We could have chosen somebody else. But what it really came down to is we looked at what they could do in terms of organizing our content, getting content from multiple sources, linking content together, it became a great solution for us.
What did Coveo do to rise to the top of potential technologies?
Smith: We met them at our conference, about a year ago, and I told them we were engaging in this process. The first demo I saw with them was well before we made a final selection.
Once we had created our business requirements and mapped all the companies against those, we decided Coveo was going to be it. We had another meeting with Coveo and went over all the requirements so they would understand what we were trying to do, how we wanted to do this in phases and the timeline we were on.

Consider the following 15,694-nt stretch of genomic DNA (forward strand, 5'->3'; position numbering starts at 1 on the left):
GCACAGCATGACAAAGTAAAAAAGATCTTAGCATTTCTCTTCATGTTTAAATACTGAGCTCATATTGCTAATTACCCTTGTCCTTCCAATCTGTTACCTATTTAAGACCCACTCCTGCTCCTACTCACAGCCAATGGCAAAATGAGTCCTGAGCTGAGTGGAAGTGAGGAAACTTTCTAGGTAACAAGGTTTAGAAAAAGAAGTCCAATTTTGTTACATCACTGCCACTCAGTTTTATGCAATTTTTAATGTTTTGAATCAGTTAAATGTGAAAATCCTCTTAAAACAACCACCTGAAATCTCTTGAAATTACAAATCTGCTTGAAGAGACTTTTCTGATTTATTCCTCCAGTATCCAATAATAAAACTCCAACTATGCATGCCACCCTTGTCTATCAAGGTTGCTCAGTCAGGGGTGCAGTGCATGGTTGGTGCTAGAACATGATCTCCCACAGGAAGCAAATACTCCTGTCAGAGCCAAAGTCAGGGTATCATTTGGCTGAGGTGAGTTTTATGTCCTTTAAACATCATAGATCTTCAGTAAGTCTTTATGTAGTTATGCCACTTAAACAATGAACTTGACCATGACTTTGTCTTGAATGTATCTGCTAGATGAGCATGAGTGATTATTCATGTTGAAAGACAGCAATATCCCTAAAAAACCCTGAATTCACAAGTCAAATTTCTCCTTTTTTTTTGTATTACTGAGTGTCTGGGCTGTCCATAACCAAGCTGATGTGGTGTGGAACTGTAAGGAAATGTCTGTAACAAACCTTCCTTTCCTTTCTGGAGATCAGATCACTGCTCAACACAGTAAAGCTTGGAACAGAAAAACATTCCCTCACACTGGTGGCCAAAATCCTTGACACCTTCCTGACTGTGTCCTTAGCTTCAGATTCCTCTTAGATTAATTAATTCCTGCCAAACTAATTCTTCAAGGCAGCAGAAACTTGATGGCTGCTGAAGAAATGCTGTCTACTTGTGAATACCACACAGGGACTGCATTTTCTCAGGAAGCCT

We actually did this under a pretty aggressive timeline. After that first meeting where we said we were going to move forward with Coveo and we signed the contract, we were up and running on a pilot basis in under a week
They had come in and already started indexing our systems, and they put up a pilot service for us so we could test it out, see the results and start tweaking how we wanted different facets of the search to work. Very quickly, we were able to start doing some A/B testing, we could test search terms under our existing Google indexing versus what we were getting under Coveo and then showing how we could adjust relevance and get the kind of results we wanted.